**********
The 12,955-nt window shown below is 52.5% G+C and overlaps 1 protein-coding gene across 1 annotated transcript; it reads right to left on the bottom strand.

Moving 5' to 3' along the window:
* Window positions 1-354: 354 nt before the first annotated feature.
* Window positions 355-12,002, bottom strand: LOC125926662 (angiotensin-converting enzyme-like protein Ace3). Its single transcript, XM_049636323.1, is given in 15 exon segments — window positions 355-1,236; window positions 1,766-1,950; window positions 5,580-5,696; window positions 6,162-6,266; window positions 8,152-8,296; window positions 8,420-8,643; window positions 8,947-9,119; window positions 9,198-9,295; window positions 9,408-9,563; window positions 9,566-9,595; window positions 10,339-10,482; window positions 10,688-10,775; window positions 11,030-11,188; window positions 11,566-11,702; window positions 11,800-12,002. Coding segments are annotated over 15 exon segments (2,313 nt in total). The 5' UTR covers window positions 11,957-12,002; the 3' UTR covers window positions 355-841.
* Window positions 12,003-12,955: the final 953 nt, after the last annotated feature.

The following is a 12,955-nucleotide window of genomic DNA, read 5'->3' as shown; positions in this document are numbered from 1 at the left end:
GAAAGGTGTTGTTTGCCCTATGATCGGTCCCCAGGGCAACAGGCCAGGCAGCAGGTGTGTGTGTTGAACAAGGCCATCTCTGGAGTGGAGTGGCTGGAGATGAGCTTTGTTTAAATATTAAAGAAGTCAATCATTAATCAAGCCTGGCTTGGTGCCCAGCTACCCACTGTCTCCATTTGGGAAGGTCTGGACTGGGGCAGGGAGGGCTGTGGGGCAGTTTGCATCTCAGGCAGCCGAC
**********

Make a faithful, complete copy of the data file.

The 12,955-nt window shown below is 52.5% G+C and overlaps 1 protein-coding gene across 1 annotated transcript; it reads right to left on the bottom strand.

Moving 5' to 3' along the window:
* Window positions 1-354: 354 nt before the first annotated feature.
* Window positions 355-12,002, bottom strand: LOC125926662 (angiotensin-converting enzyme-like protein Ace3). Its single transcript, XM_049636323.1, is given in 15 exon segments — window positions 355-1,236; window positions 1,766-1,950; window positions 5,580-5,696; window positions 6,162-6,266; window positions 8,152-8,296; window positions 8,420-8,643; window positions 8,947-9,119; window positions 9,198-9,295; window positions 9,408-9,563; window positions 9,566-9,595; window positions 10,339-10,482; window positions 10,688-10,775; window positions 11,030-11,188; window positions 11,566-11,702; window positions 11,800-12,002. Coding segments are annotated over 15 exon segments (2,313 nt in total). The 5' UTR covers window positions 11,957-12,002; the 3' UTR covers window positions 355-841.
* Window positions 12,003-12,955: the final 953 nt, after the last annotated feature.

The following is a 12,955-nucleotide window of genomic DNA, read 5'->3' as shown; positions in this document are numbered from 1 at the left end:
GAAAGGTGTTGTTTGCCCTATGATCGGTCCCCAGGGCAACAGGCCAGGCAGCAGGTGTGTGTGTTGAACAAGGCCATCTCTGGAGTGGAGTGGCTGGAGATGAGCTTTGTTTAAATATTAAAGAAGTCAATCATTAATCAAGCCTGGCTTGGTGCCCAGCTACCCACTGTCTCCATTTGGGAAGGTCTGGACTGGGGCAGGGAGGGCTGTGGGGCAGTTTGCATCTCAGGCAGCCGAC